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NAME

       malloc, free, calloc, realloc - Allocate and free dynamic memory

SYNOPSIS

       #include <stdlib.h>

       void *malloc(size_t size);
       void free(void *ptr);
       void *calloc(size_t nmemb, size_t size);
       void *realloc(void *ptr, size_t size);

DESCRIPTION

       The  malloc() function allocates size bytes and returns a pointer to the allocated memory.
       The memory is not initialized.  If size is 0, then malloc()  returns  either  NULL,  or  a
       unique pointer value that can later be successfully passed to free().

       The  free()  function  frees  the  memory  space  pointed  to by ptr, which must have been
       returned by a previous  call  to  malloc(),  calloc()  or  realloc().   Otherwise,  or  if
       free(ptr)  has  already been called before, undefined behavior occurs.  If ptr is NULL, no
       operation is performed.

       The calloc() function allocates memory for an array of nmemb elements of size  bytes  each
       and  returns  a  pointer to the allocated memory.  The memory is set to zero.  If nmemb or
       size is 0, then calloc() returns either NULL, or a unique pointer value that can later  be
       successfully passed to free().

       The  realloc()  function  changes  the  size of the memory block pointed to by ptr to size
       bytes.  The contents will be unchanged in the range from the start of the region up to the
       minimum  of the old and new sizes.  If the new size is larger than the old size, the added
       memory will not be  initialized.   If  ptr  is  NULL,  then  the  call  is  equivalent  to
       malloc(size),  for all values of size; if size is equal to zero, and ptr is not NULL, then
       the call is equivalent to free(ptr).  Unless ptr is NULL, it must have been returned by an
       earlier  call  to  malloc(),  calloc()  or realloc().  If the area pointed to was moved, a
       free(ptr) is done.

RETURN VALUE

       The malloc() and calloc() functions return a pointer  to  the  allocated  memory  that  is
       suitably  aligned  for any kind of variable.  On error, these functions return NULL.  NULL
       may also be returned by a successful call to malloc()  with  a  size  of  zero,  or  by  a
       successful call to calloc() with nmemb or size equal to zero.

       The free() function returns no value.

       The  realloc() function returns a pointer to the newly allocated memory, which is suitably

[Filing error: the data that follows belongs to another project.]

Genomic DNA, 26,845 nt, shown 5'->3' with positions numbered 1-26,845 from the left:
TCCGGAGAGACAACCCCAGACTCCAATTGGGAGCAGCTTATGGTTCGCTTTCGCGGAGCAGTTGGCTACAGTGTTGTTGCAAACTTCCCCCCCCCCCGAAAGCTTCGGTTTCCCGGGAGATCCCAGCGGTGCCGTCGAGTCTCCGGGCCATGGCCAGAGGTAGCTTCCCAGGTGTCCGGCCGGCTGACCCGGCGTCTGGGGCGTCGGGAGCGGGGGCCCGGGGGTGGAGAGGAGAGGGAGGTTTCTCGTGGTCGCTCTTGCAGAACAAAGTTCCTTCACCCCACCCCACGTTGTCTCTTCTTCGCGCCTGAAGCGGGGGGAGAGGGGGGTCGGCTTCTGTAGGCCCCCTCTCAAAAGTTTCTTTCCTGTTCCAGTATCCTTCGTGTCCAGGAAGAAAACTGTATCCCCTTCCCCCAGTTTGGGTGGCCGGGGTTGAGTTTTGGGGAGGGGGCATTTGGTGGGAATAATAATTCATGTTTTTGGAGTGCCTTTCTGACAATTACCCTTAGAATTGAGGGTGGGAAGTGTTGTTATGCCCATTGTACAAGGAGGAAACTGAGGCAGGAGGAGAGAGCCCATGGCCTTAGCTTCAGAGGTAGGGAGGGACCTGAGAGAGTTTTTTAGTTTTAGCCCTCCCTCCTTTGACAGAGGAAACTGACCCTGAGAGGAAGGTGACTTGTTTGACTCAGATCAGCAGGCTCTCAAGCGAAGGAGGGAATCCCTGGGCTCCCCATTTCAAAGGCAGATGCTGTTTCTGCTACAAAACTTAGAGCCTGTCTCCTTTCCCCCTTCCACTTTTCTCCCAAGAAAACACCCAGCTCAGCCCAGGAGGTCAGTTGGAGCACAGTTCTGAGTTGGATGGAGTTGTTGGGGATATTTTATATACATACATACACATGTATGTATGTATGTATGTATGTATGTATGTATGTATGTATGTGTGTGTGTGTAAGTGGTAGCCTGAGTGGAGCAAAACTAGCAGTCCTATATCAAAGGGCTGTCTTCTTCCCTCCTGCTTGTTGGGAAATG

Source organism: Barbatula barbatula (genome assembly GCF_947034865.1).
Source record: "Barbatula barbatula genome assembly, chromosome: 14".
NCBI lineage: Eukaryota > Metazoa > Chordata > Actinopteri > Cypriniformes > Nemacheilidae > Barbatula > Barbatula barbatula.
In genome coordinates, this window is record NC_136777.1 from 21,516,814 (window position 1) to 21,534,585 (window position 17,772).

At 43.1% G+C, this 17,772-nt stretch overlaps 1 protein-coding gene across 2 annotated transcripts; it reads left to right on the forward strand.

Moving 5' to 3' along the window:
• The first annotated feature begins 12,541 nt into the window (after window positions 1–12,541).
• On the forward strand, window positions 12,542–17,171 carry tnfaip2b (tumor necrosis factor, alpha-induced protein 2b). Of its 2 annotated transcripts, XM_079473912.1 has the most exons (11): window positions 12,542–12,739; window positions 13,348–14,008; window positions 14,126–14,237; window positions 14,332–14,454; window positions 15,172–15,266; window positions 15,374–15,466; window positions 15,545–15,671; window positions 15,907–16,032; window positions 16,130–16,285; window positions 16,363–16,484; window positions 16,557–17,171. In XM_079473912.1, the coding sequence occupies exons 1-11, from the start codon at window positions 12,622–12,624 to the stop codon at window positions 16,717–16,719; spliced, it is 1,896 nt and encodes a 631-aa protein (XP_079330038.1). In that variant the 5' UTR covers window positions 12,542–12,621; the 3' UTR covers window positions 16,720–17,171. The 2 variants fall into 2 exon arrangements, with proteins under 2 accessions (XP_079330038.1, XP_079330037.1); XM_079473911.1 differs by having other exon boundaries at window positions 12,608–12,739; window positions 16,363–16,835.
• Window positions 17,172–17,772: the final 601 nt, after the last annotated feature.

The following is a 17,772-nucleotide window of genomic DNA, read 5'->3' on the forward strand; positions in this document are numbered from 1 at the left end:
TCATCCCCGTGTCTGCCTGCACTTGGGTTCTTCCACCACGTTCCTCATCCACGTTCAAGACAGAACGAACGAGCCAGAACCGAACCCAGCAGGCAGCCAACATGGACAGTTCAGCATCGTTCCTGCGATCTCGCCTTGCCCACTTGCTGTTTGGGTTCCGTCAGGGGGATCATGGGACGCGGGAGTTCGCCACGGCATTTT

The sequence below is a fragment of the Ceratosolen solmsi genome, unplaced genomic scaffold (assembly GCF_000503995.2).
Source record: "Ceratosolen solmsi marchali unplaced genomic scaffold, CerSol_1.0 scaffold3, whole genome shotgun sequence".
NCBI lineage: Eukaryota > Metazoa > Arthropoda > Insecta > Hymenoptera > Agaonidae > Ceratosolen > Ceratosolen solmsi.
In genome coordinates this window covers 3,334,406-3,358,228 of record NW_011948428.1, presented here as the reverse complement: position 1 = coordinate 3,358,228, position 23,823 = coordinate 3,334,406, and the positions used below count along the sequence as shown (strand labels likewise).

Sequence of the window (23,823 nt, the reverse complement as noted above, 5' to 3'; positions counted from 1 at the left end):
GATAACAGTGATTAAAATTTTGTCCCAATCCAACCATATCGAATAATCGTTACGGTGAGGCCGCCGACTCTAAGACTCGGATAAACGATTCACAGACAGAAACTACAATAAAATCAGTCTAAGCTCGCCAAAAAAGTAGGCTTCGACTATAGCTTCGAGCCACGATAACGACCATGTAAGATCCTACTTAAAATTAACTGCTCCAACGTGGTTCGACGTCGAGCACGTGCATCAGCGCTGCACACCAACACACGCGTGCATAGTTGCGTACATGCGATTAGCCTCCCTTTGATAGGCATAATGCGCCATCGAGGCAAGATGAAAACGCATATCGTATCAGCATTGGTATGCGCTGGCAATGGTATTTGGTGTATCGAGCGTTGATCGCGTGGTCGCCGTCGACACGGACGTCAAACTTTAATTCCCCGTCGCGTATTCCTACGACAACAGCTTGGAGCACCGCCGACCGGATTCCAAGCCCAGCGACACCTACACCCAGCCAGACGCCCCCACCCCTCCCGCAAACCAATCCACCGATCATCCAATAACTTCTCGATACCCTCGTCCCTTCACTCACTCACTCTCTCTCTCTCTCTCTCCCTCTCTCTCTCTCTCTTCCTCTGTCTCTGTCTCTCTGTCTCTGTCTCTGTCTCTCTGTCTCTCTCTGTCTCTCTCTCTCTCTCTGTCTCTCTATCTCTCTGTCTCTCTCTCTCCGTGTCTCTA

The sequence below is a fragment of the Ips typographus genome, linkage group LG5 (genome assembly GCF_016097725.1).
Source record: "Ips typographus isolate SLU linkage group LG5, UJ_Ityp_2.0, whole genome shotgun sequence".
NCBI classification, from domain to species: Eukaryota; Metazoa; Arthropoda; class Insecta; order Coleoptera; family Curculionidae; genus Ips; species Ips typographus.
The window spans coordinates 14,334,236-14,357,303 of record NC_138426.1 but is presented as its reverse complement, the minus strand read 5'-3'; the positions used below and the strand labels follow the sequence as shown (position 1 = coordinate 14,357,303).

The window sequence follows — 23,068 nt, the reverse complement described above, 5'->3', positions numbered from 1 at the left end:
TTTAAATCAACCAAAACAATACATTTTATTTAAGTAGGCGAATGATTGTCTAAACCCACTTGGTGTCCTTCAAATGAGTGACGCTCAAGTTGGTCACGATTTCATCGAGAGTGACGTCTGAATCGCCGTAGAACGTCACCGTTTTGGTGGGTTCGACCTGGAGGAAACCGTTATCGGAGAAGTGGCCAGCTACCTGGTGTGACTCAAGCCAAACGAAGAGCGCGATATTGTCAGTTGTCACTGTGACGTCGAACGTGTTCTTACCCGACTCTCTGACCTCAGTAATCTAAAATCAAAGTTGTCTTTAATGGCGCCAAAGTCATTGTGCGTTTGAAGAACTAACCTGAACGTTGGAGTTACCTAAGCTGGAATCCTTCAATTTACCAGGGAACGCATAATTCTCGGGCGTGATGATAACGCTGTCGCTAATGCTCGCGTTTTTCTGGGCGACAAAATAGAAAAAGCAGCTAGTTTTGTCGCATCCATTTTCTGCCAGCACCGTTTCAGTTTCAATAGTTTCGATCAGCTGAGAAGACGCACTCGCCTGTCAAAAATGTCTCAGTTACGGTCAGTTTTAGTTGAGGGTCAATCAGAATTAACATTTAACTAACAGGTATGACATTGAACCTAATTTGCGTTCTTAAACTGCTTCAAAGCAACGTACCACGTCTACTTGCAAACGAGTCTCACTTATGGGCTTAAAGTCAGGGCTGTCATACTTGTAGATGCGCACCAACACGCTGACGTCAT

aligned for any kind of variable and may be different from ptr, or  NULL  if  the  request
       fails.   If  size was equal to 0, either NULL or a pointer suitable to be passed to free()
       is returned.  If realloc() fails the original block is left untouched; it is not freed  or
       moved.

CONFORMING TO

       C89, C99.

NOTES

       By  default, Linux follows an optimistic memory allocation strategy.  This means that when
       malloc() returns non-NULL there is no guarantee that the memory really is  available.   In
       case  it  turns out that the system is out of memory, one or more processes will be killed
       by   the   OOM   killer.    For    more    information,    see    the    description    of
       /proc/sys/vm/overcommit_memory  and /proc/sys/vm/oom_adj in proc(5), and the kernel source
       file Documentation/vm/overcommit-accounting.

       Normally, malloc() allocates memory from the heap, and adjusts the size  of  the  heap  as
       required,  using  sbrk(2).   When  allocating  blocks of memory larger than MMAP_THRESHOLD
       bytes, the glibc malloc() implementation allocates  the  memory  as  a  private  anonymous
       mapping  using  mmap(2).   MMAP_THRESHOLD  is  128  kB by default, but is adjustable using
       mallopt(3).  Allocations  performed  using  mmap(2)  are  unaffected  by  the  RLIMIT_DATA
       resource limit (see getrlimit(2)).

       The  UNIX  98  standard  requires malloc(), calloc(), and realloc() to set errno to ENOMEM
       upon failure.  Glibc assumes that this is done (and the glibc versions of  these  routines
       do this); if you use a private malloc implementation that does not set errno, then certain
       library routines may fail without having a reason in errno.

       Crashes in malloc(), calloc(), realloc(), or free() are  almost  always  related  to  heap
       corruption, such as overflowing an allocated chunk or freeing the same pointer twice.

       Recent  versions  of  Linux  libc  (later  than 5.4.23) and glibc (2.x) include a malloc()
       implementation which is tunable via environment variables.  When MALLOC_CHECK_ is  set,  a
       special  (less  efficient) implementation is used which is designed to be tolerant against
       simple errors, such as double calls of free() with the same argument,  or  overruns  of  a
       single byte (off-by-one bugs).  Not all such errors can be protected against, however, and
       memory leaks can result.  If MALLOC_CHECK_ is set to 0, any detected  heap  corruption  is
       silently  ignored;  if  set  to 1, a diagnostic message is printed on stderr; if set to 2,
       abort(3) is called immediately; if set to 3, a diagnostic message is printed on stderr and
       the  program  is  aborted.   Using  a  nonzero  MALLOC_CHECK_  value can be useful because
       otherwise a crash may happen much later, and the true cause for the problem is  then  very
       hard to track down.

SEE ALSO

       brk(2), mallopt(3), mmap(2), alloca(3), posix_memalign(3)

COLOPHON

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